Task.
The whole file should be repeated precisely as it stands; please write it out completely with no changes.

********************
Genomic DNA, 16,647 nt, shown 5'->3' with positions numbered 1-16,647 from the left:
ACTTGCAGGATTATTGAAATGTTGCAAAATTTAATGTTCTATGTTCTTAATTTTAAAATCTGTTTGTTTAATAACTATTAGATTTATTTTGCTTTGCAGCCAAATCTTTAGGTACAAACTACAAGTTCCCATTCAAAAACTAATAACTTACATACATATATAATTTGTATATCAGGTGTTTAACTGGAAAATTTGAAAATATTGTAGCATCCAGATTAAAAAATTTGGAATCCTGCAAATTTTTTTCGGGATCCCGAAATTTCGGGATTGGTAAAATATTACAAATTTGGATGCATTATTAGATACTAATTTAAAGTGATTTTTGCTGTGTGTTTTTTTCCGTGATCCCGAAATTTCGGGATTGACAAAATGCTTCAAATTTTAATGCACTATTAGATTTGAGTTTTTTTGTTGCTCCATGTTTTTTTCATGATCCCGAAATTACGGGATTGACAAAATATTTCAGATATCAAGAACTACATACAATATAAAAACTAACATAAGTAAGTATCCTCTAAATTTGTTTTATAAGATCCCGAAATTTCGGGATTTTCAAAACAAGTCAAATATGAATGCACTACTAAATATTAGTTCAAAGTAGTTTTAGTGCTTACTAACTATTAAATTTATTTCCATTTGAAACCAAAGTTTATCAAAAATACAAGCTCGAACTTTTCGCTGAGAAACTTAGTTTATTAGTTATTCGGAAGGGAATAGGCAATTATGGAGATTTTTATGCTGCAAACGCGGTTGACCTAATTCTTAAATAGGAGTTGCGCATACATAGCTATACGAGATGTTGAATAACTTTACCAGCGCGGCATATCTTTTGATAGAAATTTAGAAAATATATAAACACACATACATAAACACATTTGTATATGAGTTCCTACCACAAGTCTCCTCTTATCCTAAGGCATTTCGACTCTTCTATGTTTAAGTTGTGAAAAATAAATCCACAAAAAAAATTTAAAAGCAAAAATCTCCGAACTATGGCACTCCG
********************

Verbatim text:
Genomic DNA, 16,647 nt, shown 5'->3' with positions numbered 1-16,647 from the left:
ACTTGCAGGATTATTGAAATGTTGCAAAATTTAATGTTCTATGTTCTTAATTTTAAAATCTGTTTGTTTAATAACTATTAGATTTATTTTGCTTTGCAGCCAAATCTTTAGGTACAAACTACAAGTTCCCATTCAAAAACTAATAACTTACATACATATATAATTTGTATATCAGGTGTTTAACTGGAAAATTTGAAAATATTGTAGCATCCAGATTAAAAAATTTGGAATCCTGCAAATTTTTTTCGGGATCCCGAAATTTCGGGATTGGTAAAATATTACAAATTTGGATGCATTATTAGATACTAATTTAAAGTGATTTTTGCTGTGTGTTTTTTTCCGTGATCCCGAAATTTCGGGATTGACAAAATGCTTCAAATTTTAATGCACTATTAGATTTGAGTTTTTTTGTTGCTCCATGTTTTTTTCATGATCCCGAAATTACGGGATTGACAAAATATTTCAGATATCAAGAACTACATACAATATAAAAACTAACATAAGTAAGTATCCTCTAAATTTGTTTTATAAGATCCCGAAATTTCGGGATTTTCAAAACAAGTCAAATATGAATGCACTACTAAATATTAGTTCAAAGTAGTTTTAGTGCTTACTAACTATTAAATTTATTTCCATTTGAAACCAAAGTTTATCAAAAATACAAGCTCGAACTTTTCGCTGAGAAACTTAGTTTATTAGTTATTCGGAAGGGAATAGGCAATTATGGAGATTTTTATGCTGCAAACGCGGTTGACCTAATTCTTAAATAGGAGTTGCGCATACATAGCTATACGAGATGTTGAATAACTTTACCAGCGCGGCATATCTTTTGATAGAAATTTAGAAAATATATAAACACACATACATAAACACATTTGTATATGAGTTCCTACCACAAGTCTCCTCTTATCCTAAGGCATTTCGACTCTTCTATGTTTAAGTTGTGAAAAATAAATCCACAAAAAAAATTTAAAAGCAAAAATCTCCGAACTATGGCACTCCG